However, had Whittle not had the incentive of gaining a monopoly he may never have applied for the patent originally and, in keeping his idea to himself and not providing the clear teaching to others, history could have looked very different.

With modern patent advice and more astute investors, perhaps Whittle would have maintained his monopoly over the jet engine for the full 20 year patent term. Nevertheless, it remains an outstanding example of a single patent which drove forward developments and strengthened engine innovation worldwide.

How could a trademark reward innovation?

Trademarks protect the identity of a brand and provide assurances to the consumer. The protection of the brand lies in the registration of its distinguishing marks to prevent other using the same or similar marks in relation to identical or similar goods and services.

If it weren’t for this, anyone, for example, could set up a company called Rolls-Royce® and sell cars with a silver lady on the bonnet. The buyer would have no way of discerning whether the car they are purchasing was genuine or counterfeit.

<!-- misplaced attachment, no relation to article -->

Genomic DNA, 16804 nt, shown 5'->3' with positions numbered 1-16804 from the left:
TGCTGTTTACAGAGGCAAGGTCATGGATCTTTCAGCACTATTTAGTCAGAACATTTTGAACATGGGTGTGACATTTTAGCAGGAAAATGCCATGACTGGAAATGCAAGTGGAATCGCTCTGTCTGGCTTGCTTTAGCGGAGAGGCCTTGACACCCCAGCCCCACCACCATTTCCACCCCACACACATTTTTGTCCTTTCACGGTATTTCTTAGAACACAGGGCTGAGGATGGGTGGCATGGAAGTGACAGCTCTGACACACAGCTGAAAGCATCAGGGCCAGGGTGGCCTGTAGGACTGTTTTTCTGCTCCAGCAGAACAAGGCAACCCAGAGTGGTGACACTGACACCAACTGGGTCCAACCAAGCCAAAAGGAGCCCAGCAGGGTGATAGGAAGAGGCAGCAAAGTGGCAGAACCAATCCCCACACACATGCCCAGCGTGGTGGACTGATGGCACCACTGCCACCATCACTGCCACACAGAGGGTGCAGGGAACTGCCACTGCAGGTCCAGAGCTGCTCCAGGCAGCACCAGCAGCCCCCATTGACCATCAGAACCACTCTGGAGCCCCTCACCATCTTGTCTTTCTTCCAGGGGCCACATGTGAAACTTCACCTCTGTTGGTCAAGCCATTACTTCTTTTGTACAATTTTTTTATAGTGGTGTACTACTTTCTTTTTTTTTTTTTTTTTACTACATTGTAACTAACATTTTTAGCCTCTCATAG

Trademarks, therefore, prevent third parties from taking advantage of the established reputation of a trader and provide assurances to the customer about the origin of their purchases.

A trademark rewards the innovator with a means for building a brand which makes their product or service recognisable to the consumer, thus enabling reputation and a customer base to be established, grown, developed and expanded.

Ok, but how about medicines? Shouldn’t some pharmaceutical developments be made publicly available for the good of everyone?

It is true that this area of intellectual property can be highly emotive.

Millions of pounds are invested into Research and Development to produce drugs that are effective and safe for human consumption.

Once this large initial investment has been made, the drug itself is often relatively inexpensive to reproduce. Competitors would be able to make simple copies and sell them more cheaply because they would not have to cover the initial expense.

By providing a temporary monopoly, pharmaceutical companies can recover their initial expense and create profit, a significant proportion of which will fund the next research and development project.

If the initial expense couldn’t be recovered in this way due to cheap competitors’ products, pioneering pharmaceutical developers would operate at a huge deficit and their work would not be sustainable without a great deal of benevolent investment.

Nearly all of the 300 products on the World Health Organisation’s Essential Drug List came from the R&D intensive pharmaceutical industry[1]. The industry depends on patent protection in order to sustain such a level of growth and development.